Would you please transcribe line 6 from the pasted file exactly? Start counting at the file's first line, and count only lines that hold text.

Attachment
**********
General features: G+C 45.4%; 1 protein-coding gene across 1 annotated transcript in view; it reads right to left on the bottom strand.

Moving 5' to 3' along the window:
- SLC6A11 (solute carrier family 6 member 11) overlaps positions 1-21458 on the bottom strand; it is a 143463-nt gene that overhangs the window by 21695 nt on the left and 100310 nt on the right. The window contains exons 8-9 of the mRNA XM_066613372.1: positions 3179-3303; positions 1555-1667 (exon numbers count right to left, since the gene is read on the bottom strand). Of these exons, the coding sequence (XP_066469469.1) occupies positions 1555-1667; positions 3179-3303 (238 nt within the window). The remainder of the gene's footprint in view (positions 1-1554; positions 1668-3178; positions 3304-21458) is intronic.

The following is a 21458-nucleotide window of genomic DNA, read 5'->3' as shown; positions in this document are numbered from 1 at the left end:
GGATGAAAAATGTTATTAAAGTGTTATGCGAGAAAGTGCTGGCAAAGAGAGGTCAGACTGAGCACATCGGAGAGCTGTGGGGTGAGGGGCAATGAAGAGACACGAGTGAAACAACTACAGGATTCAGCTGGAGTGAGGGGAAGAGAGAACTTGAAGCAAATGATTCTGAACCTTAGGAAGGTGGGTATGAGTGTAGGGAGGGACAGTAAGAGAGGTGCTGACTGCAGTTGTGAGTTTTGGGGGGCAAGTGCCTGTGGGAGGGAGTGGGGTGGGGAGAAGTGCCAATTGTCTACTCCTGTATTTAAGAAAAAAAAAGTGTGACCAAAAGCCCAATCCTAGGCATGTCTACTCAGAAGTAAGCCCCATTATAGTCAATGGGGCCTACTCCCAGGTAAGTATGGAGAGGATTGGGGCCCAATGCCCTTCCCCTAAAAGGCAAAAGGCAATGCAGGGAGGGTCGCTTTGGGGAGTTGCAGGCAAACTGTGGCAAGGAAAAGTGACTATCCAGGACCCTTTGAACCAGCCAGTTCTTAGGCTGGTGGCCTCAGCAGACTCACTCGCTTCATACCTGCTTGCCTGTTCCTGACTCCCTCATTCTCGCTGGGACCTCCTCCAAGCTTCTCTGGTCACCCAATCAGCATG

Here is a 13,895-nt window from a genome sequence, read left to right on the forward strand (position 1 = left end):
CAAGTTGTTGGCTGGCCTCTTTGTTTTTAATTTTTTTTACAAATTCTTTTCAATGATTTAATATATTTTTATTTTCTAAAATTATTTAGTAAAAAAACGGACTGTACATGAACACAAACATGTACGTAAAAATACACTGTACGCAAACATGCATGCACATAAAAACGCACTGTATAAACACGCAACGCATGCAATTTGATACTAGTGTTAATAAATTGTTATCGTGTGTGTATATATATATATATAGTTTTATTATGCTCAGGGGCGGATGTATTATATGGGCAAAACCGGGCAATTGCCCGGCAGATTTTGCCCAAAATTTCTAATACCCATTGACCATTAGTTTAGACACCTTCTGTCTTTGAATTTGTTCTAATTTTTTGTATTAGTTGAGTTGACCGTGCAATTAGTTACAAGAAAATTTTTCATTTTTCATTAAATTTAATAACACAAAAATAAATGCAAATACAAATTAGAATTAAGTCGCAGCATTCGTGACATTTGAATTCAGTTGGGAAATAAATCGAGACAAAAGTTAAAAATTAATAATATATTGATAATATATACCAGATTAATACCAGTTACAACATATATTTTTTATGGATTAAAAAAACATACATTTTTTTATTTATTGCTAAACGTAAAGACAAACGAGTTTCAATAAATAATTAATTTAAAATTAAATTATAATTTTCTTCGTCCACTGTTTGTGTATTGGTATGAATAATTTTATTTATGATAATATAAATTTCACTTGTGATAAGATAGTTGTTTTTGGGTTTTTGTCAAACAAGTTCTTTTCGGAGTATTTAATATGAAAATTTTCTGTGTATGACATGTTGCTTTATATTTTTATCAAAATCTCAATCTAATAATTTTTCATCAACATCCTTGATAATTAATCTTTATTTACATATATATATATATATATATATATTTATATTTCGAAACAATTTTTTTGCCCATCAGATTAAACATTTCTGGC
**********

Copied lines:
Here is a 13,895-nt window from a genome sequence, read left to right on the forward strand (position 1 = left end):